Saturday, April 17, 2010

Grigory Poincaré

He stood his ground, one phantom leg astride the median, javelins of grass shooting up through the mud-splattered concrete. ‘have you no conscience?’ he said, ‘you who think faith a gambol and a foist’. It would only be a matter of time before the whole shooting match disbanded, each to his own heading back from whence they came. When no one spoke, which they did mutely, he yelled at the top of his lungs ‘then fuck you all!’ Hopping from one phantom leg to the other he foisted his way down the street, the veins in his throat bulging.

The first time he met Grigory Poincaré he was hunkered over a bowl of soup, specks of meat and carrots floating on the surface like drowned men. Having arrived early he had been the first to be ushered in through the weighty oak-framed doors of the soup kitchen. Grigory Poincaré lived in a boycotter’s house with a caved-in roof. The house looked like his grandpapa’s but for the cardboard flaps hanging in shreds from the transom and windowsills. ‘I’m feeling bone flaccid’ he said, his ears red as halved pomegranates. The day of the Feast of the Unfaithful Grigory Poincaré bought half a sow and three yellow succulent melons, cooking the half sow over an open pit, the fat spitting and hissing on the red coals, and slicing the melons into smile-like pieces, enough to fill the biggest maw. For the toothless he made a boar hash seasoned with green peppercorns and black fennel.

‘i have blak marks on my nick and between my legs how can i get red of them?’ beseeched a fatly woman weeping. ‘yes’ said a stout portly man holding his head high, ‘but the Liver Is the Cock's Comb’. Her legs bowing like cobble sticks, the weeping fatly woman said a second time ‘i have blak marks on my nick and between my legs how can i get red of them?’ Sherman Arshile hanged himself in his woolshed 46, or was it 44 days after the Feast of the Blest Virgin. Poor swaying sod. Sherman Arshile, a slight man with sharp equine features and green peppercorn eyes, lived out his lonely life in the woolshed behind his grandparent’s house. Having soiled and sullied the inside of the shed, his grandparent’s refused to have anything to do with it; stowing their garden tools, potting pots, dirt, flats and clippers in the boot-room leading out the back door of their house.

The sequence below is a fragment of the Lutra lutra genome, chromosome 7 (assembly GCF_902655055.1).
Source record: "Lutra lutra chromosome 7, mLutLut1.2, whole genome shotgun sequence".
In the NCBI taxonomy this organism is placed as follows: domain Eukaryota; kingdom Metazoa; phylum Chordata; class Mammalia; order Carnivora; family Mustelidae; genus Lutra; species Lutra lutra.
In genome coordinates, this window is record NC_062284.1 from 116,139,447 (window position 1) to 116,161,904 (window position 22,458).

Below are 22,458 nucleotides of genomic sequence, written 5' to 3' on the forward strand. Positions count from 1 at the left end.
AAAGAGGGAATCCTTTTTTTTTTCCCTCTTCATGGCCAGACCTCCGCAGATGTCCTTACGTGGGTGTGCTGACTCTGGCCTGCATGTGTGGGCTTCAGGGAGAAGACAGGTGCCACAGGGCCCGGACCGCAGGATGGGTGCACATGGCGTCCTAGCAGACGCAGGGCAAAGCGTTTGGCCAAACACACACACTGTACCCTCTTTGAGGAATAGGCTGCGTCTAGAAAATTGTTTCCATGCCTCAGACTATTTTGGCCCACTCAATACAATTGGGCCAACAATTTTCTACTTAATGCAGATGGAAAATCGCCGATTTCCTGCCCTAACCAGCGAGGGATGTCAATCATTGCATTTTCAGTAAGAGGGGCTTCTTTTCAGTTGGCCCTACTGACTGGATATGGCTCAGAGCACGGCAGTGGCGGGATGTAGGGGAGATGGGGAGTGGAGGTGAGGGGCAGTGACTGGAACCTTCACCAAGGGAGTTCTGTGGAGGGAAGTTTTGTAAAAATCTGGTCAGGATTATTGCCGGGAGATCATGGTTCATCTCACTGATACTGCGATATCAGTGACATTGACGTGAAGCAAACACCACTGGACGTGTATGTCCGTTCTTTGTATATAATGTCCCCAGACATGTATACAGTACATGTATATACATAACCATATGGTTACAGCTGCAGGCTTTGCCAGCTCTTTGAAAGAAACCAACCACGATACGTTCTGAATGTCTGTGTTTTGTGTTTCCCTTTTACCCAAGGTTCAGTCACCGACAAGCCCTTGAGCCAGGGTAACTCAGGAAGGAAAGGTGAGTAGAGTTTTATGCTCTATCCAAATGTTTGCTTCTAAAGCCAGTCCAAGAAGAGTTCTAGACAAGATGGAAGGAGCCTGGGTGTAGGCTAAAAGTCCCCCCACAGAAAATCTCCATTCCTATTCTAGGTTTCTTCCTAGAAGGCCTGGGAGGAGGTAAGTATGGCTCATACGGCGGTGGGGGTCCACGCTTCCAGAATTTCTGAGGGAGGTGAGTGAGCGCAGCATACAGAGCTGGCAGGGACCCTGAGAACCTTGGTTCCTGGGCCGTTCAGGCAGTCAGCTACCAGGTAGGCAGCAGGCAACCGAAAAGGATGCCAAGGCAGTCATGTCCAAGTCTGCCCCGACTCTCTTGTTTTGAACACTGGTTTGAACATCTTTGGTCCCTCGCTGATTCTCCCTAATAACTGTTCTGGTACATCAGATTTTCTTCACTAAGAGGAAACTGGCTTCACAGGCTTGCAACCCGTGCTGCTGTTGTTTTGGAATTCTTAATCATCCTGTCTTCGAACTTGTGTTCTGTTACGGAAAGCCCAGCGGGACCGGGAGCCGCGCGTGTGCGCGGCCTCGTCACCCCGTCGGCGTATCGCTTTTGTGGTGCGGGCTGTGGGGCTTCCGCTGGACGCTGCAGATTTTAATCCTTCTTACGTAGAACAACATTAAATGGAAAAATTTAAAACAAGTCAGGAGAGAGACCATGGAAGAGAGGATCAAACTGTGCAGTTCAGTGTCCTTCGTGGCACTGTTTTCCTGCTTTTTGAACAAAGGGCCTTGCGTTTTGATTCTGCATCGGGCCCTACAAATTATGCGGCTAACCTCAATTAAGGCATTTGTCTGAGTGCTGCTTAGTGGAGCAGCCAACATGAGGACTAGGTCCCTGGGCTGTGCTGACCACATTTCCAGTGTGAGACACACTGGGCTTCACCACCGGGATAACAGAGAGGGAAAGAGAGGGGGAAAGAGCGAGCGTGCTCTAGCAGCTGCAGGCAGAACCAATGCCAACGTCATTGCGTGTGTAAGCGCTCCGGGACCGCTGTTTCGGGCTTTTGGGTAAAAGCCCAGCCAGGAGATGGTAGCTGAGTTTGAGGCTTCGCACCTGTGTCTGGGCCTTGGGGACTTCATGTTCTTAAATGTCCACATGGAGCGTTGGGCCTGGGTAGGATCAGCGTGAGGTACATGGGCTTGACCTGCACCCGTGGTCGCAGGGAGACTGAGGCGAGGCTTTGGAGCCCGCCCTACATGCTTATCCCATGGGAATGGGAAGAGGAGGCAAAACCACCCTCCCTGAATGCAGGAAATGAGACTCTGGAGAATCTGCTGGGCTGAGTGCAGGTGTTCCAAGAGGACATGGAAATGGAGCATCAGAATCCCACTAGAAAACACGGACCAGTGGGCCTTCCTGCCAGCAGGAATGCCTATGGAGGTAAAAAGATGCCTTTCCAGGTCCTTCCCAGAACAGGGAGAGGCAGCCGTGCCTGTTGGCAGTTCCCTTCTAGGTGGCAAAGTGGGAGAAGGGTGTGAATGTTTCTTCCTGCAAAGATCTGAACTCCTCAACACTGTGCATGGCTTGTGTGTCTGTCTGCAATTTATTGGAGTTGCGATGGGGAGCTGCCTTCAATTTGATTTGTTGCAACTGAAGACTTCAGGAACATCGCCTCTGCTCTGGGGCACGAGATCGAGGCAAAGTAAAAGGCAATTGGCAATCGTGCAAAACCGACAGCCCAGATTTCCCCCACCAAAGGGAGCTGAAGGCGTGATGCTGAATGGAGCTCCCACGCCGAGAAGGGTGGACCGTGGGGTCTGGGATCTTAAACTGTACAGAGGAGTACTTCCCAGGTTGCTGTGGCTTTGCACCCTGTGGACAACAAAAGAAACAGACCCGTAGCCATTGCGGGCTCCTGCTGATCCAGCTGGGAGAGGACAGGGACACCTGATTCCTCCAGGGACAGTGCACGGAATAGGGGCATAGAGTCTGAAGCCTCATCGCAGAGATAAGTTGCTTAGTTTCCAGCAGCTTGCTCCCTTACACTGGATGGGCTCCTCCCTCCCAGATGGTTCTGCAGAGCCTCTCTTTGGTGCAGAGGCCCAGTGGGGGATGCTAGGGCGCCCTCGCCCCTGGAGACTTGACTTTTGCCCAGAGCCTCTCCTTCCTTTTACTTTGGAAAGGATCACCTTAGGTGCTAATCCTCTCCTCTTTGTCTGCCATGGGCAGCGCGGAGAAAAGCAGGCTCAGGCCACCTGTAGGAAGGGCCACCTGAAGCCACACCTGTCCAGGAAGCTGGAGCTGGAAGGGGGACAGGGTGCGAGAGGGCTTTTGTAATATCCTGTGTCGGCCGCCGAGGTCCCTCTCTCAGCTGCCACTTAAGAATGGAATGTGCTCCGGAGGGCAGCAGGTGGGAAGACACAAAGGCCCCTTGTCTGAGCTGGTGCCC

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"Poetry is the short-circuiting of meaning between words, the impetuous regeneration of primordial myth". Bruno Schulz

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